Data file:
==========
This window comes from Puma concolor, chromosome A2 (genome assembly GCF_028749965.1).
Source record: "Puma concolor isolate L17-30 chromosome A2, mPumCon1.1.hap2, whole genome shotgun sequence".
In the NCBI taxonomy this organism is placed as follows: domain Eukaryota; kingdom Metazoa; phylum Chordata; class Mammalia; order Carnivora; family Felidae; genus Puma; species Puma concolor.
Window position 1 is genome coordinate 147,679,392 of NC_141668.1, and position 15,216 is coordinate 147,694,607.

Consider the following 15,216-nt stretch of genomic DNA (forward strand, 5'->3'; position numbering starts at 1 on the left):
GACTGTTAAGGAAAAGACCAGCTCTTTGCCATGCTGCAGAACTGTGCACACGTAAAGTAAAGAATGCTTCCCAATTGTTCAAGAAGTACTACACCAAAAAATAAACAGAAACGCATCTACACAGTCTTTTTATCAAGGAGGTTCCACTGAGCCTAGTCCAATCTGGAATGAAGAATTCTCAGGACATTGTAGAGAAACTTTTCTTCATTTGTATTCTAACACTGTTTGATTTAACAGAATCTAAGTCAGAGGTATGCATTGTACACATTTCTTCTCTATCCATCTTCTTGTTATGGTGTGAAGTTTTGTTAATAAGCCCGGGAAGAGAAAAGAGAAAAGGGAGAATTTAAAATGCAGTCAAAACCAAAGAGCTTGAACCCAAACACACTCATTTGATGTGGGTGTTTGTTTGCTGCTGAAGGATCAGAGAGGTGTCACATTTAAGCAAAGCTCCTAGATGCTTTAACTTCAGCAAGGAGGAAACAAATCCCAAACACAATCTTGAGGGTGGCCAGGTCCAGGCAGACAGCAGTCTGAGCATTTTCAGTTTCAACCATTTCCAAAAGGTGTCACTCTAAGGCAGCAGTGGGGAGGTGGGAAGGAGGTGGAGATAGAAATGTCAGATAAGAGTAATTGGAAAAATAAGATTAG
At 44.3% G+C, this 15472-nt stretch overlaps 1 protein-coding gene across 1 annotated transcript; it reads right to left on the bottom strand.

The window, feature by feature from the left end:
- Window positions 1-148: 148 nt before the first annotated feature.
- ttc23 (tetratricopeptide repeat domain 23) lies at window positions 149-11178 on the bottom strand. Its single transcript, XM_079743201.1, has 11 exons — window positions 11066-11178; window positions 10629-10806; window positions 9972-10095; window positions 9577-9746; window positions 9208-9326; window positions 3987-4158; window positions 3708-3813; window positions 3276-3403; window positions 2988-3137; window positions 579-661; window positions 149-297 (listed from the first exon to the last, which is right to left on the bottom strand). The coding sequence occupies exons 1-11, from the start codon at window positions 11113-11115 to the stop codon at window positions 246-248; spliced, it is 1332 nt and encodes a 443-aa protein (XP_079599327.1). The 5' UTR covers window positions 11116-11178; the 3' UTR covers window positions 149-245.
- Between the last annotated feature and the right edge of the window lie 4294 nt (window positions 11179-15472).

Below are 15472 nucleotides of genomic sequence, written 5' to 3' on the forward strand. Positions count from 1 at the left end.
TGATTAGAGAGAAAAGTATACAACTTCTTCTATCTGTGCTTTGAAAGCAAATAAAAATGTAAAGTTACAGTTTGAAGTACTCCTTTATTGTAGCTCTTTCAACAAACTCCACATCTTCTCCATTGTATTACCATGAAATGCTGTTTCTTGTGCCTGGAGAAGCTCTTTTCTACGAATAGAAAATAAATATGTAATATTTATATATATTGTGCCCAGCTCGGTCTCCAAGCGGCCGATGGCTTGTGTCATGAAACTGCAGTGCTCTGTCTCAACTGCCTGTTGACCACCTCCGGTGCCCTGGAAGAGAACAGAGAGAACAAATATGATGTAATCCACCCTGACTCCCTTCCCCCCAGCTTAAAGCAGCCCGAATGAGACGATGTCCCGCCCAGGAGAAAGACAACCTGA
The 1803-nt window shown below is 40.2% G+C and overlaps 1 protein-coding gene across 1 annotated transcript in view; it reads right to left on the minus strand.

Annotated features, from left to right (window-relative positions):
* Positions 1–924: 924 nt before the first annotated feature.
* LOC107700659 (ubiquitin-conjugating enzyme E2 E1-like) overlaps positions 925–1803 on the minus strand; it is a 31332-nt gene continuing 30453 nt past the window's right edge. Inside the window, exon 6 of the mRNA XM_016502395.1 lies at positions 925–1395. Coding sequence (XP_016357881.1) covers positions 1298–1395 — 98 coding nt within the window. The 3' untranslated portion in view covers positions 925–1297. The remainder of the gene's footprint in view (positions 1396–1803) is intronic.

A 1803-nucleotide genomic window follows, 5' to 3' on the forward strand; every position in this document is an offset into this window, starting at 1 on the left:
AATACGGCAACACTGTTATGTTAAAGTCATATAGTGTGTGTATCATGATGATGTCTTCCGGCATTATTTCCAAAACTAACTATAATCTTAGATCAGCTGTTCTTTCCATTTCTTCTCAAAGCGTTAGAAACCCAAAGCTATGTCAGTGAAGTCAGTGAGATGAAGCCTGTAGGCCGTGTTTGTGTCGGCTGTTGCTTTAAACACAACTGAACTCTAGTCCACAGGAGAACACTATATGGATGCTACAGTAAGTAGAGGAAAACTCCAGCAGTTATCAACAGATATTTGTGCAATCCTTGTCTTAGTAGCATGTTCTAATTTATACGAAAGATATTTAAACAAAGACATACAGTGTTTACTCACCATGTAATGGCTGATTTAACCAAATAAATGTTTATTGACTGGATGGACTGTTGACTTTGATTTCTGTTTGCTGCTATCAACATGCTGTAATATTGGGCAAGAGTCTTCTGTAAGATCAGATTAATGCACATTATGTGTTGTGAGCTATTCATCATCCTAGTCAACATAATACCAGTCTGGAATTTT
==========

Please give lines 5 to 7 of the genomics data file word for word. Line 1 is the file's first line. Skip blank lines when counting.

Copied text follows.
Consider the following 15,216-nt stretch of genomic DNA (forward strand, 5'->3'; position numbering starts at 1 on the left):
GACTGTTAAGGAAAAGACCAGCTCTTTGCCATGCTGCAGAACTGTGCACACGTAAAGTAAAGAATGCTTCCCAATTGTTCAAGAAGTACTACACCAAAAAATAAACAGAAACGCATCTACACAGTCTTTTTATCAAGGAGGTTCCACTGAGCCTAGTCCAATCTGGAATGAAGAATTCTCAGGACATTGTAGAGAAACTTTTCTTCATTTGTATTCTAACACTGTTTGATTTAACAGAATCTAAGTCAGAGGTATGCATTGTACACATTTCTTCTCTATCCATCTTCTTGTTATGGTGTGAAGTTTTGTTAATAAGCCCGGGAAGAGAAAAGAGAAAAGGGAGAATTTAAAATGCAGTCAAAACCAAAGAGCTTGAACCCAAACACACTCATTTGATGTGGGTGTTTGTTTGCTGCTGAAGGATCAGAGAGGTGTCACATTTAAGCAAAGCTCCTAGATGCTTTAACTTCAGCAAGGAGGAAACAAATCCCAAACACAATCTTGAGGGTGGCCAGGTCCAGGCAGACAGCAGTCTGAGCATTTTCAGTTTCAACCATTTCCAAAAGGTGTCACTCTAAGGCAGCAGTGGGGAGGTGGGAAGGAGGTGGAGATAGAAATGTCAGATAAGAGTAATTGGAAAAATAAGATTAG
At 44.3% G+C, this 15472-nt stretch overlaps 1 protein-coding gene across 1 annotated transcript; it reads right to left on the bottom strand.